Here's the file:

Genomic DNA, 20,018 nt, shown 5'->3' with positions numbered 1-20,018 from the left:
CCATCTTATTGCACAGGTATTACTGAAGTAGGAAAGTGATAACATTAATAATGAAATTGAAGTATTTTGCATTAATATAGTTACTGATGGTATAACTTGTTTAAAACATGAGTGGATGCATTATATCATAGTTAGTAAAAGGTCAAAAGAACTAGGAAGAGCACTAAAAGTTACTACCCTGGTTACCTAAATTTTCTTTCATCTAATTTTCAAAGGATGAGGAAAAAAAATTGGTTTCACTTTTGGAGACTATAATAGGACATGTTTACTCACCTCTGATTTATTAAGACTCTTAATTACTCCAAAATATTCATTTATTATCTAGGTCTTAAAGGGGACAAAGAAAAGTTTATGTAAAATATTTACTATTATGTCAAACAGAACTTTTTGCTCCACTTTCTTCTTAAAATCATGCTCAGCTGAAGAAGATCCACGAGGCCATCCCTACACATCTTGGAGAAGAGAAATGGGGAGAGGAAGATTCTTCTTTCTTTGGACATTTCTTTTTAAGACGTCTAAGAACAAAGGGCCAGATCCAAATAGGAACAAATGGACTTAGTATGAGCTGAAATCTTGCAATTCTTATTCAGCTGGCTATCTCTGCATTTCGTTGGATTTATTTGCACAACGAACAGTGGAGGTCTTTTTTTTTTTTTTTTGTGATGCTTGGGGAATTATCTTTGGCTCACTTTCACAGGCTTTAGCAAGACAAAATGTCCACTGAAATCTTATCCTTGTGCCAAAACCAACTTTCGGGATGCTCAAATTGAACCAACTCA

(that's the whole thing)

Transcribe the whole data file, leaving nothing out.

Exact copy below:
Genomic DNA, 20,018 nt, shown 5'->3' with positions numbered 1-20,018 from the left:
CCATCTTATTGCACAGGTATTACTGAAGTAGGAAAGTGATAACATTAATAATGAAATTGAAGTATTTTGCATTAATATAGTTACTGATGGTATAACTTGTTTAAAACATGAGTGGATGCATTATATCATAGTTAGTAAAAGGTCAAAAGAACTAGGAAGAGCACTAAAAGTTACTACCCTGGTTACCTAAATTTTCTTTCATCTAATTTTCAAAGGATGAGGAAAAAAAATTGGTTTCACTTTTGGAGACTATAATAGGACATGTTTACTCACCTCTGATTTATTAAGACTCTTAATTACTCCAAAATATTCATTTATTATCTAGGTCTTAAAGGGGACAAAGAAAAGTTTATGTAAAATATTTACTATTATGTCAAACAGAACTTTTTGCTCCACTTTCTTCTTAAAATCATGCTCAGCTGAAGAAGATCCACGAGGCCATCCCTACACATCTTGGAGAAGAGAAATGGGGAGAGGAAGATTCTTCTTTCTTTGGACATTTCTTTTTAAGACGTCTAAGAACAAAGGGCCAGATCCAAATAGGAACAAATGGACTTAGTATGAGCTGAAATCTTGCAATTCTTATTCAGCTGGCTATCTCTGCATTTCGTTGGATTTATTTGCACAACGAACAGTGGAGGTCTTTTTTTTTTTTTTTTGTGATGCTTGGGGAATTATCTTTGGCTCACTTTCACAGGCTTTAGCAAGACAAAATGTCCACTGAAATCTTATCCTTGTGCCAAAACCAACTTTCGGGATGCTCAAATTGAACCAACTCA